Aveda experienced tremendous growth during the 1990s, and in 1997 was acquired by Estée Lauder Companies Inc. for $350 million. It was just one in a string of notable acquisitions for the Lauder firm in that era, and Aveda joined a stable of high-end brands that included the makeup lines MAC and Bobbi Brown Essentials. Executives at Lauder brought Conseil on board to take over duties from Rechelbacher, who remained involved as a consultant. But as Conseil later admitted, he joined the company at a time when some at Aveda were still nervous about the new corporate parent. "A lot of my employees came to me and asked, 'Is it still okay to live up to the Aveda mission?'" Conseil told Sacks in the Fast Company interview. "I realized that people in the company needed to see that the mission of Aveda was still core to the company."
Conseil's first task was to improve Aveda's distribution network, and oversee an expansion plan into Asia and the Pacific. He was also firmly committed to ensuring that research into new products continued, and continued with Aveda's original goals at the forefront. "Some people say you cannot pursue naturalness and deliver cutting-edge results," he said in the Fast Company article. "That's just something petrochemical companies say. They have to discredit nature because they cannot take a patent on a plant."
Aveda consistently earns high marks from environmental watchdog groups for its dedication to protecting natural resources and reducing consumer waste. Before Conseil joined Aveda, the company had discontinued one fragrance line because it was unable to locate the exact source of the Indian sandalwood oil used for the blend. Rather than take a chance that illegal harvesting of the sandalwood trees was taking place and the oil finding its way to the Aveda lab, the company halted production. Conseil took up the cause, and in 2002 Aveda relaunched the line after finding a new source in Australia, where the oil was harvested by aboriginals in a process that did not degrade the land.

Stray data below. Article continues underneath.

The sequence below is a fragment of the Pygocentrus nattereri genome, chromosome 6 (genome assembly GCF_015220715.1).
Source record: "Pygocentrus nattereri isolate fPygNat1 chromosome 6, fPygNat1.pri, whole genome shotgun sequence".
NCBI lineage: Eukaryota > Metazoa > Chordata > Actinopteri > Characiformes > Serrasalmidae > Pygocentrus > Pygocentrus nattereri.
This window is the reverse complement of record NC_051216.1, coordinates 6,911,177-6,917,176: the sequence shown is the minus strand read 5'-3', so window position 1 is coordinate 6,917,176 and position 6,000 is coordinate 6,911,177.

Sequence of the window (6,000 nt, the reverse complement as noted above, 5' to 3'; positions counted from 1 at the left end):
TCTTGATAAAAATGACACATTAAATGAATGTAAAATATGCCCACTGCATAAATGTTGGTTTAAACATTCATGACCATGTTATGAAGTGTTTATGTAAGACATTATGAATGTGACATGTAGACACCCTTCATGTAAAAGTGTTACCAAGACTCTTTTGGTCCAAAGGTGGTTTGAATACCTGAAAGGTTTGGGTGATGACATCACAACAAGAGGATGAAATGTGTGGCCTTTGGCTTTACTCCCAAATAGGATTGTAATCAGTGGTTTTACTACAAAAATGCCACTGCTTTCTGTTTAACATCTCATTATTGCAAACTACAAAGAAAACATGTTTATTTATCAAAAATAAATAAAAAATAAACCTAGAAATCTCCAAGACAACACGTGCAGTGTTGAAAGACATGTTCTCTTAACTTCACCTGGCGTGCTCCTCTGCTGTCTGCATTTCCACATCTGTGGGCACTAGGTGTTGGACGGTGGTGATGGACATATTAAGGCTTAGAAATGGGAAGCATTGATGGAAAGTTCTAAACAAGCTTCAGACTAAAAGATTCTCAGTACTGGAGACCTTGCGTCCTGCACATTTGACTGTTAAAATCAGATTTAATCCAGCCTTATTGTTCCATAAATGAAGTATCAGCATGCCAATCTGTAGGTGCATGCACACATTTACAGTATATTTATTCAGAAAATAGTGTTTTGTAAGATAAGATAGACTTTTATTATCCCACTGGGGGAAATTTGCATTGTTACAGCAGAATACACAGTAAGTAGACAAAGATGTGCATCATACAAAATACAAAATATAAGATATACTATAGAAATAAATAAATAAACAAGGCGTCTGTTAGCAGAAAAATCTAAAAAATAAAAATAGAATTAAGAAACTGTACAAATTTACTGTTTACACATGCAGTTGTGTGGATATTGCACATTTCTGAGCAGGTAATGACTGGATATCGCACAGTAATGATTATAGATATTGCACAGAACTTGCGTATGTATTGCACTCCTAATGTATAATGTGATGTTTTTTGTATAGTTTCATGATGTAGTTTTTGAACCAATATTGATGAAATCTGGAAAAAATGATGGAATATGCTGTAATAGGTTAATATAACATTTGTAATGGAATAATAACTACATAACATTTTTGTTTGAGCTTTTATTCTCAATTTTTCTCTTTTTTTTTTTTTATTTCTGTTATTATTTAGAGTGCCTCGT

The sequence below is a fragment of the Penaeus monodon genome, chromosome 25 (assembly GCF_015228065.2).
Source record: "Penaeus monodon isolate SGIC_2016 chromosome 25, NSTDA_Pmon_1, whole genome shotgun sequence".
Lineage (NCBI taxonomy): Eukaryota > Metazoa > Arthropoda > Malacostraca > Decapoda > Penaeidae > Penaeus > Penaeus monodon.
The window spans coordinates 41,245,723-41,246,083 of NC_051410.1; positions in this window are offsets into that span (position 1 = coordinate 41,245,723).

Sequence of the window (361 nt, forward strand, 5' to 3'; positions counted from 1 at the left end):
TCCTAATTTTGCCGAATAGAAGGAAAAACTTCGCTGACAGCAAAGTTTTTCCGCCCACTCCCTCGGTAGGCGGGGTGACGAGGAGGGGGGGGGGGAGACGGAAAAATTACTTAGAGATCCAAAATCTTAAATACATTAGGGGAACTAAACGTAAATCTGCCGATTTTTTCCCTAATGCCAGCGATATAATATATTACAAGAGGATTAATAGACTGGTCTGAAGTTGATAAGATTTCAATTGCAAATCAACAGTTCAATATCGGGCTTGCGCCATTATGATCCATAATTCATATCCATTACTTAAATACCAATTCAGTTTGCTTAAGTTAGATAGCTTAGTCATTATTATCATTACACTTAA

Following Rechelbacher's lead, Conseil led Aveda forward in its commitment to being green. "We are increasing the organic content in our products," he told the London Sunday Times ' Bethan Cole. "All our aromas have to be 100 percent organic-certified oils; as for the rest of the formula, we would not approve anything that didn't have a 95 percent plant mineral content." He also devised a checklist for all Aveda products. Those responsible for each division must ensure that shampoos, bath products, cosmetics, aromatherapy candles, and other products come from verifiable sources and that the use of each ingredient does not adversely affect the local community. Aveda has a target goal of zero waste, and Conseil is one of its chief proponents. Aveda's plastic bottles, for example, are made from 80 percent post-consumer recycled content.
Rechelbacher, who turned 60 the year after he stepped down as president, knows his company's original principles are secure under Conseil's watch. "He is my thermometer, I trust him," he told Cole in the Sunday Times interview. "If they try to change anything, he will leave."
Fast Company , August 2004, p. 50.
Sunday Times (London, England), January 18, 2004, p. 31.
WWD , April 7, 2000, p. 6; October 27, 2000, p. 10.
"Dominique's Biography," Fredrics.com, http://www.fredrics.com/aboutfredrics/doninique.html (September 14, 2006).